Right-sided lower back pain may be caused by muscle-, bone-, or nerve-related problems affecting the spine. These include herniated discs, facet joint bone spurs, spinal arthritis, ankylosing spondylitis, scoliosis, spinal cysts or tumors, and cauda equina syndrome. Other illnesses like kidney stones and gallstones can also cause lower back pain.

The diagnosis of lower back pain involves a physical exam and a review of your medical history as well imaging tests and nerve conduction studies if needed.

The treatment varies by the cause but may include prescription or over-the-counter painkillers, physical therapy, spinal manipulation, spinal steroid injections, and surgery.

A Word From Verywell

If low back pain keeps you up at night, lasts longer than a week, recurs, or affects your ability to move or function, see a doctor. In most cases, the cause will be relatively easy to treat or manage.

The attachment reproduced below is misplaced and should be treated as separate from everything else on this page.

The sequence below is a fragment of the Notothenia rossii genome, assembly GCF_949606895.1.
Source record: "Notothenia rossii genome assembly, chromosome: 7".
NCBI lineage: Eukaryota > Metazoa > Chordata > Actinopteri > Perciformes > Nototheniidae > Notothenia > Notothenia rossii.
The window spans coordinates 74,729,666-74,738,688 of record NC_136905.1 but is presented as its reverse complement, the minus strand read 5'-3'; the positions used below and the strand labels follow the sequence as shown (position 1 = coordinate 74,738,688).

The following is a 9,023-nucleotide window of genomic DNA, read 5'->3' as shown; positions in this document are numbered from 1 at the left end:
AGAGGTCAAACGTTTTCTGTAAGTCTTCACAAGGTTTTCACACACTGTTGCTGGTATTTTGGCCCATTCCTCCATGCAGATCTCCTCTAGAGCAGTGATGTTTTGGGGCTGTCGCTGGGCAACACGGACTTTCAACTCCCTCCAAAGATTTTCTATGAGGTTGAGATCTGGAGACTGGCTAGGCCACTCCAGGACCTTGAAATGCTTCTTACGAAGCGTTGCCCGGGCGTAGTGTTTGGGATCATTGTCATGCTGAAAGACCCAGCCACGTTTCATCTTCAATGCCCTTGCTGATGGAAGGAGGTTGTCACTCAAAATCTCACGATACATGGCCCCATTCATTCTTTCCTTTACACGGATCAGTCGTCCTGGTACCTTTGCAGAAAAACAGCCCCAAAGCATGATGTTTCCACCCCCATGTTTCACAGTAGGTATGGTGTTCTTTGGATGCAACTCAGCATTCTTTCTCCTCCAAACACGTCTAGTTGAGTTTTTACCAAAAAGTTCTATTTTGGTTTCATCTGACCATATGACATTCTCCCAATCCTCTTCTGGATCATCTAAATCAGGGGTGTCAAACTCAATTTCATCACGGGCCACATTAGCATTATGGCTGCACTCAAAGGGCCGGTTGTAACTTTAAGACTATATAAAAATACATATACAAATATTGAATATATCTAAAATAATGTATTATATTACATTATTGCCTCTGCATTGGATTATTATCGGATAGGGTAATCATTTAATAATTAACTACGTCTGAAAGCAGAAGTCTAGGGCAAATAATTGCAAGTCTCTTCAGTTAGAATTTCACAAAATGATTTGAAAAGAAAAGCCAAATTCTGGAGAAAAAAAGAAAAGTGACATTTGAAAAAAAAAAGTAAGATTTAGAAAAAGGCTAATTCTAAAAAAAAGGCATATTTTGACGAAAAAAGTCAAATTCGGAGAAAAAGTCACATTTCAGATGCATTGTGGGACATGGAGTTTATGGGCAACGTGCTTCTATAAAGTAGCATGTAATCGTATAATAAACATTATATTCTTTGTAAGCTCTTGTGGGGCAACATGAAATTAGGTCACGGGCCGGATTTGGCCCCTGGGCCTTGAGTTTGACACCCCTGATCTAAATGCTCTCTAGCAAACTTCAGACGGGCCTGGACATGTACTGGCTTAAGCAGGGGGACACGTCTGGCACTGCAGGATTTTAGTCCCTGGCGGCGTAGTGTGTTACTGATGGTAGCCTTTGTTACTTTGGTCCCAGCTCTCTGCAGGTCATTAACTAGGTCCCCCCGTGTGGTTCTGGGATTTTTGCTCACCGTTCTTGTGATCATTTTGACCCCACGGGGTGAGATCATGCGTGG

If a more serious underlying condition is involved, early diagnosis and treatment almost always translate to better results.

Frequently Asked Questions

  • How do I know if my back pain is kidney-related?

    Kidney infection or kidney stones can cause lower back pain on one or both sides. Pain from a kidney stone is usually felt in the flank—the area of the back between the ribs and hip bone—and radiates to the groin.

  • What can cause right-side lower back pain?

    Possible causes of right-side lower back pain include: 

    • Gallstones
    • Facet joint pain in the spine
    • Herniated disc
    • Kidney stones
    • Sacroiliac joint dysfunction
    • Scoliosis
    • Spinal arthritis
    • Spinal cysts
    • Spinal tumors
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  1. Penn Medicine. 4 reasons you may have back pain on only one side.